STUDENTS have been getting to grips with maths and science in a bid to inspire them to take on jobs in engineering.
The annual BAE roadshow took place at the National Museum of the Royal Navy.
It gave students the chance to enjoy an engaging theatre performance about engineering and then get hands on in a series of workshops.
The events are designed to inspire young people about science, technology, engineering and maths (Stem) subjects and help build the nation’s pool of engineers to meet the UK’s future needs.
The first day saw students from Admiral Lord Nelson School in Portsmouth, and Brune Park School in Gosport taking part.
Rhona Gray, science teacher at Admiral Lord Nelson School, said: ‘It’s to help them to see that Stem isn’t just something in the classroom.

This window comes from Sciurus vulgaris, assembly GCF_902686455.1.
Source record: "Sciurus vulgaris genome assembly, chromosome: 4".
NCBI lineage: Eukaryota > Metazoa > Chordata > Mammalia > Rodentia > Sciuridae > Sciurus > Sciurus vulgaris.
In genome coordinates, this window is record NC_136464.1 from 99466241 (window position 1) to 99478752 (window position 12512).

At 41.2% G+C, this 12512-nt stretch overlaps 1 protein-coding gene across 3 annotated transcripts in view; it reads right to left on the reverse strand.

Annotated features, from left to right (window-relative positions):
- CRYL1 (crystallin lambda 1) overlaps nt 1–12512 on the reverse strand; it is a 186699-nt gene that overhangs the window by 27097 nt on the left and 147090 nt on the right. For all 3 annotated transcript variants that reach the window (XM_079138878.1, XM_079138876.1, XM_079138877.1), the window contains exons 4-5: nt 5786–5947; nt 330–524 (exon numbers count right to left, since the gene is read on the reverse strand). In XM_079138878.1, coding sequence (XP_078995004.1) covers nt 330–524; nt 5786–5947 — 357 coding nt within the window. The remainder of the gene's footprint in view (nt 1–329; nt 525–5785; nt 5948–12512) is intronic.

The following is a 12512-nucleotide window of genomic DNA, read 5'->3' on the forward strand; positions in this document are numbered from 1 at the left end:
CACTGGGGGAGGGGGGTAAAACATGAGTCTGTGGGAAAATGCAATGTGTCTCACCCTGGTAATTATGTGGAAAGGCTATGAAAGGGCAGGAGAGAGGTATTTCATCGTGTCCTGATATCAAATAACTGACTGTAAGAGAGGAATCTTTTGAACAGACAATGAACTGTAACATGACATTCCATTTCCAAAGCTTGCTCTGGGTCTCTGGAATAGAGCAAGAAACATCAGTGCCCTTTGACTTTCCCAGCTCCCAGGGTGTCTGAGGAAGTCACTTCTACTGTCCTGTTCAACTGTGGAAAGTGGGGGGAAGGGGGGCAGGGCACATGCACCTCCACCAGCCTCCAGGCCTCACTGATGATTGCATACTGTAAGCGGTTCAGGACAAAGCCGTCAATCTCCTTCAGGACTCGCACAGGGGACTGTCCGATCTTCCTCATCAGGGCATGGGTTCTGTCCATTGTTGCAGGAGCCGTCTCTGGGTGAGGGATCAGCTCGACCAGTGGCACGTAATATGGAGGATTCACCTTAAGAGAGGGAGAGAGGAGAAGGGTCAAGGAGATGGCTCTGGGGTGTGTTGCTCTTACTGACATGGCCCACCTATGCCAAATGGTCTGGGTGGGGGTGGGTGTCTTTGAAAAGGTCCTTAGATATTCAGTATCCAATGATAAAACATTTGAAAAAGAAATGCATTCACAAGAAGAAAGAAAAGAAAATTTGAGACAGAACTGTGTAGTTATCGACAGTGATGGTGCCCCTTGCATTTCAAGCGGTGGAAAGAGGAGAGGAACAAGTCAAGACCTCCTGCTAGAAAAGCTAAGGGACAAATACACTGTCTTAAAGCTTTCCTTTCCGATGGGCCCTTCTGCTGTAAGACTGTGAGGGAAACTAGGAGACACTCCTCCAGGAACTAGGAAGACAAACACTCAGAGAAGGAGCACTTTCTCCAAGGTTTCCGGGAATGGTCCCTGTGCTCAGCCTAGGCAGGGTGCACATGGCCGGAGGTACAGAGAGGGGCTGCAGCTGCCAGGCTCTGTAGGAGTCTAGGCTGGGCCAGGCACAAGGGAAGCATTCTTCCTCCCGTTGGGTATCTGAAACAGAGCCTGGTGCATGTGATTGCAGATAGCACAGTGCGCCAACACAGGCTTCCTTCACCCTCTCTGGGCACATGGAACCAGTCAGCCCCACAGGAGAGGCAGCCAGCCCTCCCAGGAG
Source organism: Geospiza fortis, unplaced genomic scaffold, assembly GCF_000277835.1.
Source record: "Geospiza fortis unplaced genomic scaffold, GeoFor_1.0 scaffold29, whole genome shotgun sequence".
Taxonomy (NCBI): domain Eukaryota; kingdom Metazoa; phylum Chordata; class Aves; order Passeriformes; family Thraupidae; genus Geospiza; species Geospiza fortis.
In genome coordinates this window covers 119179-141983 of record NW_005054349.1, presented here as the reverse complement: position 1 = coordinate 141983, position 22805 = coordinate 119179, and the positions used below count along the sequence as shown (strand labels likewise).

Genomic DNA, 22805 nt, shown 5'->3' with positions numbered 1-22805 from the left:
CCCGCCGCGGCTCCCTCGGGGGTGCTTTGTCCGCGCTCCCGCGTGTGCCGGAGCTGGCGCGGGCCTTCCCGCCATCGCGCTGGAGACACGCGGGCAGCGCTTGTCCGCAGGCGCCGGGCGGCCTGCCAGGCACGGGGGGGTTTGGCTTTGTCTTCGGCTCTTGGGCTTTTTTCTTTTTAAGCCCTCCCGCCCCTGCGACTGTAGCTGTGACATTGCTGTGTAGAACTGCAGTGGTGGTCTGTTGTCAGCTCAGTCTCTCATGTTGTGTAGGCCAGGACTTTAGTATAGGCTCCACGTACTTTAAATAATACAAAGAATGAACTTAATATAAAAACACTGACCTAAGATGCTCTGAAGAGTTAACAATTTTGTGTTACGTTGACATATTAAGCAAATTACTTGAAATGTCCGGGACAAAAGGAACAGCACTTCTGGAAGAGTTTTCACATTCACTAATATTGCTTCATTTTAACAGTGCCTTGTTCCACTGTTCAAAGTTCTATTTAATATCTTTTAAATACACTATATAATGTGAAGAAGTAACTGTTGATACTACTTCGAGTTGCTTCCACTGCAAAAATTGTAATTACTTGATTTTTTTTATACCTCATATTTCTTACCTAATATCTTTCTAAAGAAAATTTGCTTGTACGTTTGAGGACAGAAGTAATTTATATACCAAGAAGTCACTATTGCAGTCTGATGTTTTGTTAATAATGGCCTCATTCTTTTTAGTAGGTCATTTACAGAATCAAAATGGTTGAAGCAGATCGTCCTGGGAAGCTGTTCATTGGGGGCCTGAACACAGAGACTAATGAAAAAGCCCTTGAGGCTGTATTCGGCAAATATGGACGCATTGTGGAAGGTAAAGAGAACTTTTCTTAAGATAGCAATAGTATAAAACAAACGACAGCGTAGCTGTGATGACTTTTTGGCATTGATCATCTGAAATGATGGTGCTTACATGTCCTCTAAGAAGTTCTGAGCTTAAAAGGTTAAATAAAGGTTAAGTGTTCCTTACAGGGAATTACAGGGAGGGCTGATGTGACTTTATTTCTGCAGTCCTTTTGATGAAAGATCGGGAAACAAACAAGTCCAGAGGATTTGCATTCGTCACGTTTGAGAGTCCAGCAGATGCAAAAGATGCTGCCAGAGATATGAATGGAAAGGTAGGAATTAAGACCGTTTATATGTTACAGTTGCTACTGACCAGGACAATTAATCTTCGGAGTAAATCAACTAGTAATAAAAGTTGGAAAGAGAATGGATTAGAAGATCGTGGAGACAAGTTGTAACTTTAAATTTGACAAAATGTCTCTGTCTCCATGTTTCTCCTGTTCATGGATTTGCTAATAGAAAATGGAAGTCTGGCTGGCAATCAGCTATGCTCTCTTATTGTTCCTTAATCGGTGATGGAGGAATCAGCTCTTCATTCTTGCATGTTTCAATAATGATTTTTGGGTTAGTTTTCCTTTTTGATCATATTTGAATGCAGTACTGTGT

‘It’s to inspire them to take an interest which will help carry through to their education in school.
‘A lot of them, when they first looked at the instructions, it was a challenge to them and it was hands on.
‘But they have become really engaged with it.
‘You can see the excitement when they manage to figure it out.
‘It’s linked to real-life jobs that they can aspire to, but it’s been fun for them as well.’
Richard Hamer, education director at BAE Systems, said: ‘Everything we do depends upon mathematics and science.
‘We want them to come away from it with some positive experiences about maths and science and also having understood what career opportunities there are.
‘Also we’re trying to encourage a few more girls as well to be interested in careers in science, engineering and maths.
‘It’s a combination of listening, seeing and doing things.
‘Those things will mean they will come away and learn something.
‘It tells them about BAE and the RAF and the jobs that they have got.
‘Here in Portsmouth they are promoting links with the naval base.’